TPP Report

Our new report finds that the Trans-Pacific Partnership (TPP), the mega-regional trade deal, raises serious concerns about how a world economy reregulated to suit corporate interests would undermine public accountability, transparency, and democratic participation. Read the report
Race and Economic Jeopardy for All Cover

Ian Haney-Lopez addresses the connection between dog whistle politics and the increasingly successful right-wing attacks on the government and unions, and offers a frame for the labor movement to mobilize and defeat dog whistling. Download the report
Doubly Bound Municipal Bonds Cover

The study, authored by Marc Joffe, examines the fees paid by local entities when bonds are offered. Fees come from a variety of services provided by private firms throughout the course of offering bonds. Download the report.

Contracting for Equity

This publication from the Government Alliance for Race and Equity (GARE) features best local government practices that advance racial equity in government contracting and procurement. Download the report


APR. 28, 3:30 pm – 5:00 pm

Richmond Food Policy Report Release

Please join us for an open house at UC Berkeley to discuss the report release and next steps for shared work toward food justice in Richmond. This new food policy report and the event focus on questions such as: How can UC Berkeley advance food equity on- and off-campus?  And how can we, as students, staff, faculty, and community members, develop strategies around the needs of those communities most marginalized by the current food system?

The event is open to the public. Light refreshments will be served.
Please RSVP for the event at

APR. 29, 6:00 – pm 8:30 pm

16th Annual Lavender Graduation Ceremony

Alumni House, UC Berkeley

Lavender Graduation is an end of year celebration honoring UC Berkeley’s lesbian, gay, bisexual, transgender, intersex, and queer graduating seniors, graduate students, and allies. Everyone is invited to attend and celebrate the end of the academic year at Cal. Please fill out the registration form, before Wednesday April 20th at 11:59 pm, to let us know you are attending. It is particularly important for us to know the number of graduates so we may have a count for the rainbow tassels, your name will not appear on the program if you fill out the registration form after April 20th.  All graduates and guests must complete the registration form.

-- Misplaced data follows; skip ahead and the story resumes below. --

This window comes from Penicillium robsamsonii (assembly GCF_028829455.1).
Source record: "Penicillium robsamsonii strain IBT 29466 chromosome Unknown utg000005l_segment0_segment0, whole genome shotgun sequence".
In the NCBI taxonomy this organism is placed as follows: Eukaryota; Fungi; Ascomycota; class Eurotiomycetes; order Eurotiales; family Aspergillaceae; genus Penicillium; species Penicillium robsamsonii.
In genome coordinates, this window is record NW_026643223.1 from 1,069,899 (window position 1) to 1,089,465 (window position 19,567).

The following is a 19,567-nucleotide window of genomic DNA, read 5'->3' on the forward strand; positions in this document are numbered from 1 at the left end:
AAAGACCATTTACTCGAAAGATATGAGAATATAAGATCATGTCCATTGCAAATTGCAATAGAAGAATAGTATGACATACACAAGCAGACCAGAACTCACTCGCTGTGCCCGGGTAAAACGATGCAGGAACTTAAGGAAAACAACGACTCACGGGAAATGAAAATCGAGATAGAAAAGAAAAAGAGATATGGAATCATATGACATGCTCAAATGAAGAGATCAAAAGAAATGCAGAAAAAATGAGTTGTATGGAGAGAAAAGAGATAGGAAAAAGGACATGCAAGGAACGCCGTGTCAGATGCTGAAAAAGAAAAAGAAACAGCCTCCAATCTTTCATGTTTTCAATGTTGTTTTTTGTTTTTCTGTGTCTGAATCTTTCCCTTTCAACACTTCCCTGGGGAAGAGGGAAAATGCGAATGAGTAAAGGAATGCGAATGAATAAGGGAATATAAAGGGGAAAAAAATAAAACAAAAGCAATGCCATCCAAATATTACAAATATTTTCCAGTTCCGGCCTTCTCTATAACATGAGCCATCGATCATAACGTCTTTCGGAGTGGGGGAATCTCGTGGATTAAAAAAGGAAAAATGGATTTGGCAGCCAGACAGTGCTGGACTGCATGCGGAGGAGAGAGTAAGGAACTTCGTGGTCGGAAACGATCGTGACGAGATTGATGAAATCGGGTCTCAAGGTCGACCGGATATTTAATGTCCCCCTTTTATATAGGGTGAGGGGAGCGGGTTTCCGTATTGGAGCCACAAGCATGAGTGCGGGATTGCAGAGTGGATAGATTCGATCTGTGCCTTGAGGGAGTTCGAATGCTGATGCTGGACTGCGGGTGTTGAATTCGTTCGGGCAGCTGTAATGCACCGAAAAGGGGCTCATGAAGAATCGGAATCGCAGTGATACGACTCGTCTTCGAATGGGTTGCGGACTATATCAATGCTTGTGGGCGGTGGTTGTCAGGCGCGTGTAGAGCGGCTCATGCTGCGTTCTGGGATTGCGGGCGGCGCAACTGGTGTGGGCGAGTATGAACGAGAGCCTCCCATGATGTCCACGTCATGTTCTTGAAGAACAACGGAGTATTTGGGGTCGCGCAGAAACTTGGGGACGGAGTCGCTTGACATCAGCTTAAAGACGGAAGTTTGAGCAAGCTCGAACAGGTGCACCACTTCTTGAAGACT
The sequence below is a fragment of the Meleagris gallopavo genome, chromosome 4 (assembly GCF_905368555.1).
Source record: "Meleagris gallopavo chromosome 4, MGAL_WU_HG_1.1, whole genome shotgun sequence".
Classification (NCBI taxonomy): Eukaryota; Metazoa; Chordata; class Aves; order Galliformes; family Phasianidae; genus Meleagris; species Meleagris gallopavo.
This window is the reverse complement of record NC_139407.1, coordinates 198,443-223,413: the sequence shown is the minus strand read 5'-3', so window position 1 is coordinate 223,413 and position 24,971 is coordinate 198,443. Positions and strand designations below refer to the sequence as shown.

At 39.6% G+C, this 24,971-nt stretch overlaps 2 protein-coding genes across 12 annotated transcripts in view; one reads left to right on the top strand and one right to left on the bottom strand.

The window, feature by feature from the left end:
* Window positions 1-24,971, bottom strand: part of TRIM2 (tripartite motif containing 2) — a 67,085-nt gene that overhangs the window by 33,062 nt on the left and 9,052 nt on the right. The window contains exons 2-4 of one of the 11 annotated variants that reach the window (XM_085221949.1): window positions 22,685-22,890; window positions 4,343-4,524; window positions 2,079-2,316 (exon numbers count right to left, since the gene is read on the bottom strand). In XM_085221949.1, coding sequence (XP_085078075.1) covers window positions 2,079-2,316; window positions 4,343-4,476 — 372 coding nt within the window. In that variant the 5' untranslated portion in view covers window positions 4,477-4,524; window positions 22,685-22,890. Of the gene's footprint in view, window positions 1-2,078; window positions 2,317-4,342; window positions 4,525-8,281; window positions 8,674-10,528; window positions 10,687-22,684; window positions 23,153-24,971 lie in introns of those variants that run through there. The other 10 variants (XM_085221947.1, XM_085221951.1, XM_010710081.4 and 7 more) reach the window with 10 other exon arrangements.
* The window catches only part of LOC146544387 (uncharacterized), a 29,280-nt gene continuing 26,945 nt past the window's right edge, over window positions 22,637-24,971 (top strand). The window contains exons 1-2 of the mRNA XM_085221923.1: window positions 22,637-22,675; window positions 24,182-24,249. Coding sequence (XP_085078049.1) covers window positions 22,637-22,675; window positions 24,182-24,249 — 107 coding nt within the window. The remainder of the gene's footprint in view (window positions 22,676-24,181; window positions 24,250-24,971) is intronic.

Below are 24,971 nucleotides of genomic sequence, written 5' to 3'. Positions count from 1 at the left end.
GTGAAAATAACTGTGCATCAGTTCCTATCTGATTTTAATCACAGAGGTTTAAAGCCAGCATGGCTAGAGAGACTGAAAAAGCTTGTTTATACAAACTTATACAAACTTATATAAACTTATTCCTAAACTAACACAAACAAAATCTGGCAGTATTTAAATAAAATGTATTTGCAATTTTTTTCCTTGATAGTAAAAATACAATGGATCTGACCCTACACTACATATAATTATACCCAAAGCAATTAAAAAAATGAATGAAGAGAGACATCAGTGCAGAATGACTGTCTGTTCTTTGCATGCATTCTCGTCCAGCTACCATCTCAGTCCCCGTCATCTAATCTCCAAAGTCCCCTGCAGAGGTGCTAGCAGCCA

Keynote Speaker:

Alex Randolph, Class of 2006 and Trustee, City College of San Francisco

Faculty Address:
Russell Robinson, Professor of Law, UC Berkeley 

Young Alumni Remarks:
Jae Henderson, Class of 2012 

If you have any questions, please contact Billy Curtis at or call (510)643-0788.

john powell at Humboldt State Flyer

MAY 5, 1:00 pm & 6:00 pm

Giving Birth to a Society in Which Everyone Belongs

Humbodlt State University presents free public talks with Professor john a. powell of the Haas Institute.
Two Locations: 
Arcata: 1:00 pm HSU Goodwin Forum
Eureka: 6:00 pm HCOE Sequioa Conference Center, 901 Myrtle Ave

This event offers free Spanish language interpretation.